Thu, Dec 01, 2011 - Page 9 News List

Europe’s crisis is an opportunity for democracy

Instead of Soviet-style German euro-nationalism, Europeans should try to create a Europe of the citizens, which would be a community of democracies

By Ulrich Beck  /  The Guardian

Illustration: Mountain People

On Tuesday, it seemed as if the European crisis was raising the old question of the finality of unification: Should Europe become a nation writ large, a federal state, a mere economic community, an informal UN, or something new? All of that suddenly looks like folklore. Even asking: “Which Europe do we want?” is to act as though one could still choose after rescuing the euro. The train seems to have already left the station — at least for Greece, Italy and Spain.

A new logic of power is taking shape. The grammar of power of German Chancellor Angela Merkel’s Europe conforms to the imperial difference between lender and borrower countries. The German culture of stability is being elevated to Europe’s guiding idea. Some Germans do believe their model exerts a magnetic power: Europe is learning German, they say. However, Merkel has dictated that the price for debt without restraint is loss of sovereignty.

The consequences are the splitting of the EU. Those who do not have the euro find themselves excluded from the decision-making processes shaping Europe. They are losing their political voice — most apparent in the UK’s case, which is sliding into European irrelevance.

However, a dramatic split is also occurring between the countries that already or will soon depend on the drip feed of the rescue fund and the countries financing the rescue fund. The former have no other option but to submit to the claim to power of German euro-nationalism. Italy is threatened with playing no further role in shaping the present and future of the continent.

The basic rules of European democracy are being suspended or even inverted, bypassing parliaments, governments and EU institutions. Even France, which long dominated European unification, must submit to Berlin’s strictures now that it must fear for its international credit rating.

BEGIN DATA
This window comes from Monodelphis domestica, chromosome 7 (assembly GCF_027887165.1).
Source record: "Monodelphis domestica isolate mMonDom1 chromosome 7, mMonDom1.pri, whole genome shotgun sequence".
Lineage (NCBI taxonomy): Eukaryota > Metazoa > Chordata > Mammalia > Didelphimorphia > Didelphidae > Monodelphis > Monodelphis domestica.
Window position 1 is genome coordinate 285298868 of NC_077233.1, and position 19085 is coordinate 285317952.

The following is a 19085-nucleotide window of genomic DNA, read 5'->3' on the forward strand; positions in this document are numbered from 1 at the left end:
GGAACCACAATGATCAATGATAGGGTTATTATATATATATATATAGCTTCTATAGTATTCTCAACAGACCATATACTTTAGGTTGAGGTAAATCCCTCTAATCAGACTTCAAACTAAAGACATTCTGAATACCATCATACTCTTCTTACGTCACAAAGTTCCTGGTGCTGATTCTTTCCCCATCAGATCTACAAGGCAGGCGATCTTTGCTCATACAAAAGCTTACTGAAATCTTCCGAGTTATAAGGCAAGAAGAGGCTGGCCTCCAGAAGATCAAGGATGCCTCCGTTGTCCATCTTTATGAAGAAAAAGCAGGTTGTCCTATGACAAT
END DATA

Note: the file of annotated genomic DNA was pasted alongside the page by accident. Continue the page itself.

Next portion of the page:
This future taking shape in the laboratory of the euro rescue resembles a European variant of the USSR. A centralized economy no longer means five-year plans for goods and services, but five-year plans for debt reduction. The power to implement them is being placed in the hands of “commissioners,” authorized by “rights of direct access” (Merkel) to stop at nothing in tearing down the Potemkin villages erected by notorious debtor countries. We all know how the USSR ended.

However, could there be opportunity amid the crisis? In fact, the question of how this enormous space comprising 27 member states should be governed if, before every decision, 27 heads of government, cabinets and parliaments have to be convinced, has answered itself. In contrast to the EU, the eurozone is de facto a community of two speeds. In future only the eurozone (not the EU) will belong to the avant garde of Europeanization. This could represent an opportunity for the urgently needed institutional imagination.

There has long been talk of an “economic government.” What is behind this needs to be fleshed out, negotiated and tested. Sooner or later the highly controversial eurobonds will also be introduced. German Finance Minister Wolfgang Schauble is already arguing for the introduction of a tax on financial transactions that, in the larger EU, would founder on the UK’s veto.

Former US president John F. Kennedy once astonished the world with his idea to create a peace corps. By analogy, the neo-European Merkel should dare to surprise the world with the insight and initiative that the euro crisis is not just about the economy, but about initiating the Europeanization of Europe from below. Create the Europe of the citizens now!

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